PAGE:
I recently attended a three-day family planning course, and I thought that I would use my blog to share my experiences and thoughts about contraception. It's not simply about the oral contraceptive pill!
It is always with some trepidation that I attend courses – some can be dull with little or no interaction between the delegates, others are both informative and fun with plenty of dialogue between participants. This course was, thankfully, the latter, with 11 participants from different areas of healthcare: social workers; practice nurses; youth workers; nurses from the military sector; and HCAs.
It is not until you attend a course of this nature that you realise how much choice there is for women (and men) in today's society. The first day of the course was the obligatory introductions and then came the group work, which I think I can say with some degree of certainty is not usually the most enjoyable part of any course. But I was surprised just how much I enjoyed it. The lecturer allowed enough time for the groups – three in total – to be able to have a good discussion and come up with some innovative ideas about the needs of different client groups.
We looked at all the different contraceptives available, from the oral contraceptive pill to the IUD, IUS, femidoms (female condoms) and male condoms. It is important that as practitioners we maintain current and relevant knowledge not only for our professional development, but also to give a good and comprehensive service to the population we serve. What is good for one woman may not necessarily suit another – contraception is by no means a "one size fits all" service.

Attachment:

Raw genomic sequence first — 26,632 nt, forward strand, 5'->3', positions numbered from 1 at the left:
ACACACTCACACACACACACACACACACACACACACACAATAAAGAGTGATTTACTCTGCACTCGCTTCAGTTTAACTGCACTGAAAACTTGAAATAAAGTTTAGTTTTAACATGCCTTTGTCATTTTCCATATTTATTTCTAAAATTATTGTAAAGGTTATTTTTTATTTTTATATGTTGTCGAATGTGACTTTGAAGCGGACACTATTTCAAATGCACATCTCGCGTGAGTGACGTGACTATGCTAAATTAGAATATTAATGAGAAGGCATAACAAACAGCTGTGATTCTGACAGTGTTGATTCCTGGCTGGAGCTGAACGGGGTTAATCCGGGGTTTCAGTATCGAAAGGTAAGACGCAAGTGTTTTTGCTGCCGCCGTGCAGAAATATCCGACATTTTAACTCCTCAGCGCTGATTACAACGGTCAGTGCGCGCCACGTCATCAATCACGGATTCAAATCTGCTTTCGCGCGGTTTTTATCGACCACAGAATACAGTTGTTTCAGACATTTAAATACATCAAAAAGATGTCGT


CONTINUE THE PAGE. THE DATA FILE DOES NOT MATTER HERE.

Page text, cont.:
In 2002 the Government announced a £40m fund for a teenage pregnancy strategy. I realise that I am throwing out a question and tottering slightly on the political edge, but shouldn't we be looking at ways of preventing teenage pregnancies rather than having a strategy for it? Could we be doing even more to educate young women on the benefits of contraception? I do not mean in any way to offend teenagers by suggesting that they do not make good, but do they fully understand the implications of having a baby – this small vulnerable person relies totally upon the parent, and this is tough for all parents, but even more so if are a teenager and are dealing with all that that entails.
But back to the contraception course, and femidoms! On the course it was pointed out that femidoms should not be knocked until they were tried. There are some who may think that the femidom would take out the spontaneity element of sex, but apparently not, as a femidom can be "in place" for some hours before it is needed. Not only does it protect from unwanted pregnancies, but also STIs – a triumph all round!
We owe it to our young (and sometimes) vulnerable teenagers, our "honeymooners" and our established "relationshippers" that whatever their needs in the contraception arena, we have the knowledge and the skills to be able to advise them with confidence and guide them through what could appear to be a minefield of information in order for them to make an informed choice. A family planning course is an ideal jumping-off spot for anyone who is unsure or just needs an update of what is out there. Give it a try.
And finally … have a good Christmas and New Year! I look forward to 2008 with optimism, and hope that the government finds the missing Benefit Records discs in someone's stocking!
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